Dell’s Amit Mehta on increasing adoption of multi and public cloud

Dell’s Amit Mehta on increasing adoption of multi and public cloud
Amit Mehta

As director of Dell Technologies’ modern data-centre division, Amit Mehta looks after the needs of enterprises that are wanting to move from on-premises to off-premises, as well as willing to adopt multi-cloud environments for meeting ever-increasing storage and compute demands.

In a talk with TechCircle, Mehta sheds light on how public cloud adoption has increased owing to a number of reasons, why enterprises are moving towards multi-cloud environments and how Dell is keeping up with the demand for increased storage requirements. Edited excerpts:

How has the outlook of enterprises towards public cloud changed?

I have been following this market since 2011, and the catalogue of services that companies provide has grown. Mission-critical providers such as Oracle or SAP and a bunch of other providers have solutions in the public cloud. Today there is data sovereignty and most data centres are situated in India. The government itself has adopted the cloud in a big way so there is a more positive outlook towards the public cloud.

When an enterprise calls for a requirement, the first step is to see whether that service can be fulfilled through SaaS (Software as a Service). Dell uses Workday for all our HR applications, which previously used to reside on-premises. We also use Salesforce for our management of the sales funnel and Office 365 from Azure. These workloads can easily be serviced on a SaaS model.  

Is there a move towards self-service-driven models and infrastructure?

The shift that is noticeable now is that the earlier model used to have less build and less construct, and it used to be a service-driven mechanism. The time to value in the older models was very less and it is considerably better today.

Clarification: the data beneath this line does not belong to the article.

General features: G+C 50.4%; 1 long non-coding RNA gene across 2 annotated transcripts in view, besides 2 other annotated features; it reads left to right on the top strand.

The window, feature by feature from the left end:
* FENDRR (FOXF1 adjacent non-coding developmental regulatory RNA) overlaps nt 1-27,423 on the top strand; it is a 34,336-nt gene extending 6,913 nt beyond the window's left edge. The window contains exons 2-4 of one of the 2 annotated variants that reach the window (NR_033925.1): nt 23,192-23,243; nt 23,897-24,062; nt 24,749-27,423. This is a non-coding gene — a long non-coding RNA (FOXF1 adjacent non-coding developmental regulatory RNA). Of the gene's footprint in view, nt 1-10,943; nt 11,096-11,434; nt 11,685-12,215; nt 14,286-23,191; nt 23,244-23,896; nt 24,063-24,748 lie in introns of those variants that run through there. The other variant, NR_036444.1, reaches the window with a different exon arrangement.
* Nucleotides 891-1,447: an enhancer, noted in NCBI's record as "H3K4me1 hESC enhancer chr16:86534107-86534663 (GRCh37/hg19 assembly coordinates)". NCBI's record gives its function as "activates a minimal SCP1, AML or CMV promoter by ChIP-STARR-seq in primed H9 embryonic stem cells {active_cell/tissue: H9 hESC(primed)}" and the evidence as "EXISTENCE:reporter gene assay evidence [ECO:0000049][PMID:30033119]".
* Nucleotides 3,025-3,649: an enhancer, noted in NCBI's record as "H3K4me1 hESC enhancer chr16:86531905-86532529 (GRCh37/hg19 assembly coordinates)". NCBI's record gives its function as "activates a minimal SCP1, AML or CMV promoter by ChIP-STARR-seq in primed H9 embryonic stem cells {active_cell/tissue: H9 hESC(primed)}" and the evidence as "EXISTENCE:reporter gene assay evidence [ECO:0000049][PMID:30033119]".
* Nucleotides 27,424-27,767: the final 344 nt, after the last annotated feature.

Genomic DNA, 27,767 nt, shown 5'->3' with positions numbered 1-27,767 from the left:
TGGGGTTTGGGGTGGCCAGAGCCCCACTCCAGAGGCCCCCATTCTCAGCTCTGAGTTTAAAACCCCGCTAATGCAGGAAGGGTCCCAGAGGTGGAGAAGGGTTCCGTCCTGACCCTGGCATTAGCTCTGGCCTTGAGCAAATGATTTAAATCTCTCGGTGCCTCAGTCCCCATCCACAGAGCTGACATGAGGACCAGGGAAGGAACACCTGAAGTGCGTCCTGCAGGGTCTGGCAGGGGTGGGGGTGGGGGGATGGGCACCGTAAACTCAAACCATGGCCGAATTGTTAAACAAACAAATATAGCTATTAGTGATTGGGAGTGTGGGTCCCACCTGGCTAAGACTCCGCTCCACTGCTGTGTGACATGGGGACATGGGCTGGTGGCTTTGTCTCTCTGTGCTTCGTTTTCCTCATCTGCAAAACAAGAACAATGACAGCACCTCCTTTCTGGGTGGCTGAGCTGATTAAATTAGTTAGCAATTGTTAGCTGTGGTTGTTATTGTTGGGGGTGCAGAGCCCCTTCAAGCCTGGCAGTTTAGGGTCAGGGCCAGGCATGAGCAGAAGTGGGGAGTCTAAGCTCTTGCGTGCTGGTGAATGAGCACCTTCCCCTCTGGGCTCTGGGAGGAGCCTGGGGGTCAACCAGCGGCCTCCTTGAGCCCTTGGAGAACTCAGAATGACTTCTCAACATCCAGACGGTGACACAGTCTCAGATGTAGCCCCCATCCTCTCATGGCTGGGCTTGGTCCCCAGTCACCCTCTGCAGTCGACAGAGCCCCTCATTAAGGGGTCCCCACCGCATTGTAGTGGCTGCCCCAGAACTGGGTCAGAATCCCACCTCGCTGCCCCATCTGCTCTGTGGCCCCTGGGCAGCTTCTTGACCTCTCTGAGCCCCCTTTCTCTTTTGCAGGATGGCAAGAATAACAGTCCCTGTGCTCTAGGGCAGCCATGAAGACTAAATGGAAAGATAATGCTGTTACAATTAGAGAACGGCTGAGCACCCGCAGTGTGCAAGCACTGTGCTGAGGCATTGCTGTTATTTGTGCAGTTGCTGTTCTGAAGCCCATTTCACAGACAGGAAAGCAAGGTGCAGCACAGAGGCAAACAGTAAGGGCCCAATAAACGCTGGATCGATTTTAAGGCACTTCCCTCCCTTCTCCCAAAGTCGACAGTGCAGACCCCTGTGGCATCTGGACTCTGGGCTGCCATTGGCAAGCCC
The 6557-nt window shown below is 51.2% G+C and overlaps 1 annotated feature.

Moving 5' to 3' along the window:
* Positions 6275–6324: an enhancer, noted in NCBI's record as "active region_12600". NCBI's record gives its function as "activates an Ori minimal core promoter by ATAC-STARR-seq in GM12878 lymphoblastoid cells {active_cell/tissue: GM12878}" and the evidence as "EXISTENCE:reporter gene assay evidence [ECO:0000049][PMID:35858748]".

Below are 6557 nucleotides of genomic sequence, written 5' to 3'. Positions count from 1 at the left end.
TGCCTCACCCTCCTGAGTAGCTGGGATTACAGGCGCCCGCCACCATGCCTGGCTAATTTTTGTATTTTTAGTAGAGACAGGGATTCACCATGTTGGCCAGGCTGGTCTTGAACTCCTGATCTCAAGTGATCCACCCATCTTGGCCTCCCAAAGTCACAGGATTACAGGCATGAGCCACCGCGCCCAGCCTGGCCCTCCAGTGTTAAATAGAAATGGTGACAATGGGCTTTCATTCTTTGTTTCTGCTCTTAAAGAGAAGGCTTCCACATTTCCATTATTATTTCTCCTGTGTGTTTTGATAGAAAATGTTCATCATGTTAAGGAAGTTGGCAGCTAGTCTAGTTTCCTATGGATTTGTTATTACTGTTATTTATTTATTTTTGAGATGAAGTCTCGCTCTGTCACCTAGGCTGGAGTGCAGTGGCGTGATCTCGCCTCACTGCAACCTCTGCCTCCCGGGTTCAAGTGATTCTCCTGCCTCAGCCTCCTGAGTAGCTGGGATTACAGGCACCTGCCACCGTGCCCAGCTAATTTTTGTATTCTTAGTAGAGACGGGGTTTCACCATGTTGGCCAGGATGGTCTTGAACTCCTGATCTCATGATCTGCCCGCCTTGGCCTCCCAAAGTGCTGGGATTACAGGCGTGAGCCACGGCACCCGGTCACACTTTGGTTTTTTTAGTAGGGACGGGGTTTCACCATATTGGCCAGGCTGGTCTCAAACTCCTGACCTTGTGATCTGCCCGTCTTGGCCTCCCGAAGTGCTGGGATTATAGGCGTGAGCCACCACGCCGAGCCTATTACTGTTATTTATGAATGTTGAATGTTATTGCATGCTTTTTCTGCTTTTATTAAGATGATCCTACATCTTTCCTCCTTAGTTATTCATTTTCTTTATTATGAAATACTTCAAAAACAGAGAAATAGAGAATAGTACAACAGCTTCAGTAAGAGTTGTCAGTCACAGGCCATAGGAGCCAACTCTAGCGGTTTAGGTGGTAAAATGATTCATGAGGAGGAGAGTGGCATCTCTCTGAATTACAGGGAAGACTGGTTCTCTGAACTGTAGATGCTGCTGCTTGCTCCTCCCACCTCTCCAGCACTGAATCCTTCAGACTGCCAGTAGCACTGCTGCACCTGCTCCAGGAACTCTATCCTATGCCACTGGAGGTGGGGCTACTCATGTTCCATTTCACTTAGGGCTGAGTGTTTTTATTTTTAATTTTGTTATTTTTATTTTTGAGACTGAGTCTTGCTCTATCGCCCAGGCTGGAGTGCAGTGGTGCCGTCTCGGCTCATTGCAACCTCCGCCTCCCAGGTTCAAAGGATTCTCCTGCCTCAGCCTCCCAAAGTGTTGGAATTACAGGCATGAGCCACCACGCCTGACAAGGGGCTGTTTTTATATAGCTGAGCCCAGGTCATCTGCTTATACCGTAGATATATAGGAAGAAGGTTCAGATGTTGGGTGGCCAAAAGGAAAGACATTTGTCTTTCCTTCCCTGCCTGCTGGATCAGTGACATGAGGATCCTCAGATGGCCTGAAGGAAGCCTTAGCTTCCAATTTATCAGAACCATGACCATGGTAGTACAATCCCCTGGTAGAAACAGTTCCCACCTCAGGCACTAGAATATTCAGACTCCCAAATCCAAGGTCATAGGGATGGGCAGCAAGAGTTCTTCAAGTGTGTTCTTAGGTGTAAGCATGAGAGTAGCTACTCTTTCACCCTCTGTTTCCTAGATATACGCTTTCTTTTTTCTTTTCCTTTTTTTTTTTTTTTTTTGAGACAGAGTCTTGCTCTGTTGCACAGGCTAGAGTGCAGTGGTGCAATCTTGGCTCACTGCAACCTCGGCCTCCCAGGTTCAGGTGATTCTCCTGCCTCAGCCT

The IT organisations now use models based on IaaS and PaaS (Infrastructure as a Service and Platform as a Service), which are self-service-driven, and are all under an automated and orchestrated infrastructure, along with a bunch of converge infrastructure that helps with the same. All of these trends are fuelling the move to the public cloud as well as hybrid cloud strategies.

Are you moving towards more SaaS models within Dell to help clients better?

We have a case study, when Dell and EMC came together to build infrastructure for thousands of employees. The question to answer was how aggressively we are going to virtualise our data centres. We want to go towards 90% virtualisation environment.

We had a traditional waterfall model of developing applications. So we ate our own food and applied Pivotal (a partner of Dell); Pivotal helped us convert the monolithic model into a microservices architecture, and now we are able to roll out applications on the fly.

For example, on a black Friday sale, we were requested to build, test and deploy an app in a couple of days. In the earlier world, it wasn’t possible to turn this around. But with agile methodologies, we were able to deliver the app by Saturday, test it by Sunday and make it live on Monday.

The whole agile development methodology based on a microservices architecture was the reason behind being able to build an app within a couple of days, which is exactly the culture that we want to take to our customers. We use the multi-cloud ourselves; we are moving our SAP to a virtual stream cloud.

What are the current demands of enterprises when it comes to data storage?

The sheer number of data sets being generated is huge. What is driving the growth is the system of records, but the system of engagement has also increased and there is a spurt in unstructured data owing to the higher number of devices we use today.